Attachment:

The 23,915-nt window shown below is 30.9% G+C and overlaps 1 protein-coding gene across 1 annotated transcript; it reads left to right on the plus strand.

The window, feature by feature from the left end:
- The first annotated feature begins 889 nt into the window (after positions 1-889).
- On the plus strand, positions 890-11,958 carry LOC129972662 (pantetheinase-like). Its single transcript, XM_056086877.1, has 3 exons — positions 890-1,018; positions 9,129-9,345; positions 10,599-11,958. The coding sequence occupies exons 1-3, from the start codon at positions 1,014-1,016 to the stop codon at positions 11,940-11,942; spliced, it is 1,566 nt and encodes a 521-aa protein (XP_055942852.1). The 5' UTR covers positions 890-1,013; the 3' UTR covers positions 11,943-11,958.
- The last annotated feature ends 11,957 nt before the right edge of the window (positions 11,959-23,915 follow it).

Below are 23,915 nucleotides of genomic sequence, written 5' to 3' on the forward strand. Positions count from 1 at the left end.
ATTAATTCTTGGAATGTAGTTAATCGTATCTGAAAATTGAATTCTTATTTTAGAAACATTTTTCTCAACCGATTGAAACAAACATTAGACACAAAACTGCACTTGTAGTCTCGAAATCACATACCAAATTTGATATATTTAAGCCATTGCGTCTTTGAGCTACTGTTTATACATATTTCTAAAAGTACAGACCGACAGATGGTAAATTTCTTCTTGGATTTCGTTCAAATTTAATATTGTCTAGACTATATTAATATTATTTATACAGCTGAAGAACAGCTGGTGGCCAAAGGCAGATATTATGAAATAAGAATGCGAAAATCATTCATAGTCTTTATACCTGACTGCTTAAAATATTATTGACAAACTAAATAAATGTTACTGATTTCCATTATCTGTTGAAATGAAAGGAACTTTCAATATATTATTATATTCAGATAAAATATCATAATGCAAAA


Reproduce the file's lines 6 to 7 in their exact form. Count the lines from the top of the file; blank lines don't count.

Below are 23,915 nucleotides of genomic sequence, written 5' to 3' on the forward strand. Positions count from 1 at the left end.
ATTAATTCTTGGAATGTAGTTAATCGTATCTGAAAATTGAATTCTTATTTTAGAAACATTTTTCTCAACCGATTGAAACAAACATTAGACACAAAACTGCACTTGTAGTCTCGAAATCACATACCAAATTTGATATATTTAAGCCATTGCGTCTTTGAGCTACTGTTTATACATATTTCTAAAAGTACAGACCGACAGATGGTAAATTTCTTCTTGGATTTCGTTCAAATTTAATATTGTCTAGACTATATTAATATTATTTATACAGCTGAAGAACAGCTGGTGGCCAAAGGCAGATATTATGAAATAAGAATGCGAAAATCATTCATAGTCTTTATACCTGACTGCTTAAAATATTATTGACAAACTAAATAAATGTTACTGATTTCCATTATCTGTTGAAATGAAAGGAACTTTCAATATATTATTATATTCAGATAAAATATCATAATGCAAAA